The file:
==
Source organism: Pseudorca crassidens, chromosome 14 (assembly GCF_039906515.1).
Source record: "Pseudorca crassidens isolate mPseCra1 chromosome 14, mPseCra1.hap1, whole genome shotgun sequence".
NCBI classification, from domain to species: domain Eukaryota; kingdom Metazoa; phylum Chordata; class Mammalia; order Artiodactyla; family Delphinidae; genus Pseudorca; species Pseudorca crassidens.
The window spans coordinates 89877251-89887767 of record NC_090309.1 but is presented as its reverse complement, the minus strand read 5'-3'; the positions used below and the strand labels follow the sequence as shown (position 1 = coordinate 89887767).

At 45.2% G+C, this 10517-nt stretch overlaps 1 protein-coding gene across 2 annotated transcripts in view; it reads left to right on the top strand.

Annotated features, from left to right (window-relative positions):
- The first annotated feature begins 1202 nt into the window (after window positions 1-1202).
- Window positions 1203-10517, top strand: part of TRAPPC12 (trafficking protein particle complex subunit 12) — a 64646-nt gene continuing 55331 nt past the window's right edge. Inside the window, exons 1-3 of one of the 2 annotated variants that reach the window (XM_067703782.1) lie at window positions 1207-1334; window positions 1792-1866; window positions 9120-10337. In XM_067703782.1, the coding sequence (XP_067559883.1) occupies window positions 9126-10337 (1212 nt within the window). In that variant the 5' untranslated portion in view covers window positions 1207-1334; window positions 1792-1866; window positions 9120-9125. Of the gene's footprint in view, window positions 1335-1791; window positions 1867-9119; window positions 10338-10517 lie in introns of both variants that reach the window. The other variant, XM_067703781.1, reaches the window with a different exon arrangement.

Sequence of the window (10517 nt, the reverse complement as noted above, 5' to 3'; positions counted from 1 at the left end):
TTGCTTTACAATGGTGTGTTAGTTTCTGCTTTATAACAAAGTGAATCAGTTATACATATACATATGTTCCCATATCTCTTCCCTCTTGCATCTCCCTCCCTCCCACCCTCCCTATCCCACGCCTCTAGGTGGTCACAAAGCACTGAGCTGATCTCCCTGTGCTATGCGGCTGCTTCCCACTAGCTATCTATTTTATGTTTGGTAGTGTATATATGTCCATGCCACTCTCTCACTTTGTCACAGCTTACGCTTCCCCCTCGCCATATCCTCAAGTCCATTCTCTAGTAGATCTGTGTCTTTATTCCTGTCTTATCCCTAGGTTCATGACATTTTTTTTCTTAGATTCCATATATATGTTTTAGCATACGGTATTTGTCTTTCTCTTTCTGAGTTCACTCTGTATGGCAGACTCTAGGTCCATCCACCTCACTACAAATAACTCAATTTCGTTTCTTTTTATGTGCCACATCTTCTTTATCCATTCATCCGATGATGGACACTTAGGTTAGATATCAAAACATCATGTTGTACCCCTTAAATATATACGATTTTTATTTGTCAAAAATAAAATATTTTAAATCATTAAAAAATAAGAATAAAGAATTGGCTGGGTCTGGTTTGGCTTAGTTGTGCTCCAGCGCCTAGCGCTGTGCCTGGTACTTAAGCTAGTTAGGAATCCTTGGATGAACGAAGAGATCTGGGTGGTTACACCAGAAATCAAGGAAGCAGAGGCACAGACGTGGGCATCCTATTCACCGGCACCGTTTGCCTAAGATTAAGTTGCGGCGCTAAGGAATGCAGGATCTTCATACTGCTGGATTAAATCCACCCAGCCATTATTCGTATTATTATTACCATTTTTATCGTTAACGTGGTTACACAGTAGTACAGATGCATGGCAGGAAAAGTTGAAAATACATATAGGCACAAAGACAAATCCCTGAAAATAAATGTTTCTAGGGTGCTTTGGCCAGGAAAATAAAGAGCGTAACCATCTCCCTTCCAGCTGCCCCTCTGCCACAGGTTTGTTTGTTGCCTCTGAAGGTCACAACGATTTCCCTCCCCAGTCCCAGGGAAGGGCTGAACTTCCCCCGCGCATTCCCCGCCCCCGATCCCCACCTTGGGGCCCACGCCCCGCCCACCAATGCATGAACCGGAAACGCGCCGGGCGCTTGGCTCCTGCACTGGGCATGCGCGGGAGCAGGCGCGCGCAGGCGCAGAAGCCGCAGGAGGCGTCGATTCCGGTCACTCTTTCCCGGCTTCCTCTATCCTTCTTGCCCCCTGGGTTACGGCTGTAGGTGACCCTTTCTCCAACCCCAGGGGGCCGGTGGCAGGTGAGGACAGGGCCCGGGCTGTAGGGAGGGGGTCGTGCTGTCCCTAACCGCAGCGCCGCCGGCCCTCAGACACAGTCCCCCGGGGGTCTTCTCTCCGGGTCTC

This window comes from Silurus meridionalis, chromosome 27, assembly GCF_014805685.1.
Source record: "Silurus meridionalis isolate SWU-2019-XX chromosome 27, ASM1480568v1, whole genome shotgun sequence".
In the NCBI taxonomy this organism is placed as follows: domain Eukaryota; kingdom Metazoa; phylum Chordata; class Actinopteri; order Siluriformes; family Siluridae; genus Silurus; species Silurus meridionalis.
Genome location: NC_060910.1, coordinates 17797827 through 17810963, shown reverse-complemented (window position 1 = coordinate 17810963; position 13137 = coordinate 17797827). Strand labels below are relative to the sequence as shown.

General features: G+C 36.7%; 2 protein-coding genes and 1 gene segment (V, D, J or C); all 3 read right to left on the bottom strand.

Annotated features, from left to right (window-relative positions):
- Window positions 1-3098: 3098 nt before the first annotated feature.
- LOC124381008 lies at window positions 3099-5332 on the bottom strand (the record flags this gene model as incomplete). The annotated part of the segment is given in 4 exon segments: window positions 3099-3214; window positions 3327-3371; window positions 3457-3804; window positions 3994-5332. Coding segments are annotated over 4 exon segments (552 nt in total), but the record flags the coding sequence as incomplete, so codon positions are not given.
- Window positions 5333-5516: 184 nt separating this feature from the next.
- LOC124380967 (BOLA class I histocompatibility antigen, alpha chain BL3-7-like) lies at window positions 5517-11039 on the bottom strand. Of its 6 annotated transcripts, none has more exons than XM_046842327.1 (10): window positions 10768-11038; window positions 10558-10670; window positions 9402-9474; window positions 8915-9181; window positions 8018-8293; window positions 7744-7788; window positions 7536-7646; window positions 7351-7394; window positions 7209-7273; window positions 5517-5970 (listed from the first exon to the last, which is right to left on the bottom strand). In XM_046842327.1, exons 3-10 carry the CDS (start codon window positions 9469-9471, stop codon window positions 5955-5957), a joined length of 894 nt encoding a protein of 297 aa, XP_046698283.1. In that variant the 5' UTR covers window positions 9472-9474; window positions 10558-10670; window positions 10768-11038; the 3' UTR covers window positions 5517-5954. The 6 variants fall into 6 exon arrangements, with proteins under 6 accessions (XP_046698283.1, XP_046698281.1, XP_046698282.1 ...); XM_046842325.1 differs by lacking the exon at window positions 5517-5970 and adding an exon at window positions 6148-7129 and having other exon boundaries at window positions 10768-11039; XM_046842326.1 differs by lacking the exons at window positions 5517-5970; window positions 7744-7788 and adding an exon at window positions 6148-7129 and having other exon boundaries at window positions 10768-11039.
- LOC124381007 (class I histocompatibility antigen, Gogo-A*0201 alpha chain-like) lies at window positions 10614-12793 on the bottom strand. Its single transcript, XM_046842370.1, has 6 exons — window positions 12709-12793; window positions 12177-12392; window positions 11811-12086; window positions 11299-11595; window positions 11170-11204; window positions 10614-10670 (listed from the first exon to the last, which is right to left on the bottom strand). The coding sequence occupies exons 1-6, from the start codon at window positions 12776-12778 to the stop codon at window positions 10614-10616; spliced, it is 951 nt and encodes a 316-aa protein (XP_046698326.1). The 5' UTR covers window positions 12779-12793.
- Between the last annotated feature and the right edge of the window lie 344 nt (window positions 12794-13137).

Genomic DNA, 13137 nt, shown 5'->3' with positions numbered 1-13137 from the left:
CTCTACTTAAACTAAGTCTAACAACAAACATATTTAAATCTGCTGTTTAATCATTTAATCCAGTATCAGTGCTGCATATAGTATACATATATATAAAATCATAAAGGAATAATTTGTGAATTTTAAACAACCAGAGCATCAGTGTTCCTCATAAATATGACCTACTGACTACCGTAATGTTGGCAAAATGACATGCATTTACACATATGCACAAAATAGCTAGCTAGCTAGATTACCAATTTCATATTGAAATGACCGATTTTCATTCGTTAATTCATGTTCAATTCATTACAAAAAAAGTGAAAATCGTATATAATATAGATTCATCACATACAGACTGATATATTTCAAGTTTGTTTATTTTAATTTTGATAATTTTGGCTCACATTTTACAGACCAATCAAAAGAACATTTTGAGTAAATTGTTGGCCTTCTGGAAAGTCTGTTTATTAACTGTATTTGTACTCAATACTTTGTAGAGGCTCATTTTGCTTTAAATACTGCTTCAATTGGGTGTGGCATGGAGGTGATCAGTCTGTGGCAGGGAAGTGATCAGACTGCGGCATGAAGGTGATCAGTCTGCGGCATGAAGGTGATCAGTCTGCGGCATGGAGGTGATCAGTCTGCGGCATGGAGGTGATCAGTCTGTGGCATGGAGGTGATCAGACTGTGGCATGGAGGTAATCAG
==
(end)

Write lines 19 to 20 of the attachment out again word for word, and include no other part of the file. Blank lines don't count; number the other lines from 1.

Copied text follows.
- Window positions 5333-5516: 184 nt separating this feature from the next.
- LOC124380967 (BOLA class I histocompatibility antigen, alpha chain BL3-7-like) lies at window positions 5517-11039 on the bottom strand. Of its 6 annotated transcripts, none has more exons than XM_046842327.1 (10): window positions 10768-11038; window positions 10558-10670; window positions 9402-9474; window positions 8915-9181; window positions 8018-8293; window positions 7744-7788; window positions 7536-7646; window positions 7351-7394; window positions 7209-7273; window positions 5517-5970 (listed from the first exon to the last, which is right to left on the bottom strand). In XM_046842327.1, exons 3-10 carry the CDS (start codon window positions 9469-9471, stop codon window positions 5955-5957), a joined length of 894 nt encoding a protein of 297 aa, XP_046698283.1. In that variant the 5' UTR covers window positions 9472-9474; window positions 10558-10670; window positions 10768-11038; the 3' UTR covers window positions 5517-5954. The 6 variants fall into 6 exon arrangements, with proteins under 6 accessions (XP_046698283.1, XP_046698281.1, XP_046698282.1 ...); XM_046842325.1 differs by lacking the exon at window positions 5517-5970 and adding an exon at window positions 6148-7129 and having other exon boundaries at window positions 10768-11039; XM_046842326.1 differs by lacking the exons at window positions 5517-5970; window positions 7744-7788 and adding an exon at window positions 6148-7129 and having other exon boundaries at window positions 10768-11039.